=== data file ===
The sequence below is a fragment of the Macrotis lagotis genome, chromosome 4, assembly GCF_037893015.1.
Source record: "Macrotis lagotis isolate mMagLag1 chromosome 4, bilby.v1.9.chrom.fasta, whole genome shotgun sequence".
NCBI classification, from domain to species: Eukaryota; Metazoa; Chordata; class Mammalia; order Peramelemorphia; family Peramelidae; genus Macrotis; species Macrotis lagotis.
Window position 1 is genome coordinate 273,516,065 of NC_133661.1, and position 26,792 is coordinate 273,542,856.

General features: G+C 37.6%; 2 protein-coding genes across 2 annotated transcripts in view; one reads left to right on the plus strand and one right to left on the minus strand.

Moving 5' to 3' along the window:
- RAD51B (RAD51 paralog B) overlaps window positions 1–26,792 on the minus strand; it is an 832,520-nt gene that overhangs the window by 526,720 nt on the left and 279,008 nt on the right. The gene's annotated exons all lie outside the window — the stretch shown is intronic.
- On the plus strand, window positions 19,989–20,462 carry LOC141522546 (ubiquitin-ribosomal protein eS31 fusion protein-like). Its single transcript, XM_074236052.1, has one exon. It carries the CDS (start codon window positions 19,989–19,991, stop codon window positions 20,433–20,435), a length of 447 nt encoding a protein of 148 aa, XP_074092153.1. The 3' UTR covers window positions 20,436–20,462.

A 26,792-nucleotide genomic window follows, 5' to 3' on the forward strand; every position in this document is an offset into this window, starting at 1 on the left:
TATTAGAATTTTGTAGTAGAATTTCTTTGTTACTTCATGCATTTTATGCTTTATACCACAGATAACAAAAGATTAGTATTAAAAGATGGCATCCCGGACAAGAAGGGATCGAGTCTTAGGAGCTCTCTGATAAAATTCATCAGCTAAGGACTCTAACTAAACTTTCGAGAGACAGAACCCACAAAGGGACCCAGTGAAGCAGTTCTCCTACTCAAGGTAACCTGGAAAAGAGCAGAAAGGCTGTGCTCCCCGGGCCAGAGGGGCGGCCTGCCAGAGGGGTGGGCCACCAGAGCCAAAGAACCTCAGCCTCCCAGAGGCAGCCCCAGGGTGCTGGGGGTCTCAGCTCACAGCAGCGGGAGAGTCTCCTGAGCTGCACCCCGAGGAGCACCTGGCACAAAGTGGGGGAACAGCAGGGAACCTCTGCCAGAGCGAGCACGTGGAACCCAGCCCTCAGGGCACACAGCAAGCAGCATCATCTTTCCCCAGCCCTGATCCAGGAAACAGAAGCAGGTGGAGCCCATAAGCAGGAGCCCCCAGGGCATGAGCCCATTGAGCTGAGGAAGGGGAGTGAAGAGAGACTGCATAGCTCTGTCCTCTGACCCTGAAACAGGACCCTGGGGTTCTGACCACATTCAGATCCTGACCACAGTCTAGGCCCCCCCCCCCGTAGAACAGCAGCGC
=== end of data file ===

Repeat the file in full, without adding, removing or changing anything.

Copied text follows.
The sequence below is a fragment of the Macrotis lagotis genome, chromosome 4, assembly GCF_037893015.1.
Source record: "Macrotis lagotis isolate mMagLag1 chromosome 4, bilby.v1.9.chrom.fasta, whole genome shotgun sequence".
NCBI classification, from domain to species: Eukaryota; Metazoa; Chordata; class Mammalia; order Peramelemorphia; family Peramelidae; genus Macrotis; species Macrotis lagotis.
Window position 1 is genome coordinate 273,516,065 of NC_133661.1, and position 26,792 is coordinate 273,542,856.

General features: G+C 37.6%; 2 protein-coding genes across 2 annotated transcripts in view; one reads left to right on the plus strand and one right to left on the minus strand.

Moving 5' to 3' along the window:
- RAD51B (RAD51 paralog B) overlaps window positions 1–26,792 on the minus strand; it is an 832,520-nt gene that overhangs the window by 526,720 nt on the left and 279,008 nt on the right. The gene's annotated exons all lie outside the window — the stretch shown is intronic.
- On the plus strand, window positions 19,989–20,462 carry LOC141522546 (ubiquitin-ribosomal protein eS31 fusion protein-like). Its single transcript, XM_074236052.1, has one exon. It carries the CDS (start codon window positions 19,989–19,991, stop codon window positions 20,433–20,435), a length of 447 nt encoding a protein of 148 aa, XP_074092153.1. The 3' UTR covers window positions 20,436–20,462.

A 26,792-nucleotide genomic window follows, 5' to 3' on the forward strand; every position in this document is an offset into this window, starting at 1 on the left:
TATTAGAATTTTGTAGTAGAATTTCTTTGTTACTTCATGCATTTTATGCTTTATACCACAGATAACAAAAGATTAGTATTAAAAGATGGCATCCCGGACAAGAAGGGATCGAGTCTTAGGAGCTCTCTGATAAAATTCATCAGCTAAGGACTCTAACTAAACTTTCGAGAGACAGAACCCACAAAGGGACCCAGTGAAGCAGTTCTCCTACTCAAGGTAACCTGGAAAAGAGCAGAAAGGCTGTGCTCCCCGGGCCAGAGGGGCGGCCTGCCAGAGGGGTGGGCCACCAGAGCCAAAGAACCTCAGCCTCCCAGAGGCAGCCCCAGGGTGCTGGGGGTCTCAGCTCACAGCAGCGGGAGAGTCTCCTGAGCTGCACCCCGAGGAGCACCTGGCACAAAGTGGGGGAACAGCAGGGAACCTCTGCCAGAGCGAGCACGTGGAACCCAGCCCTCAGGGCACACAGCAAGCAGCATCATCTTTCCCCAGCCCTGATCCAGGAAACAGAAGCAGGTGGAGCCCATAAGCAGGAGCCCCCAGGGCATGAGCCCATTGAGCTGAGGAAGGGGAGTGAAGAGAGACTGCATAGCTCTGTCCTCTGACCCTGAAACAGGACCCTGGGGTTCTGACCACATTCAGATCCTGACCACAGTCTAGGCCCCCCCCCCCGTAGAACAGCAGCGC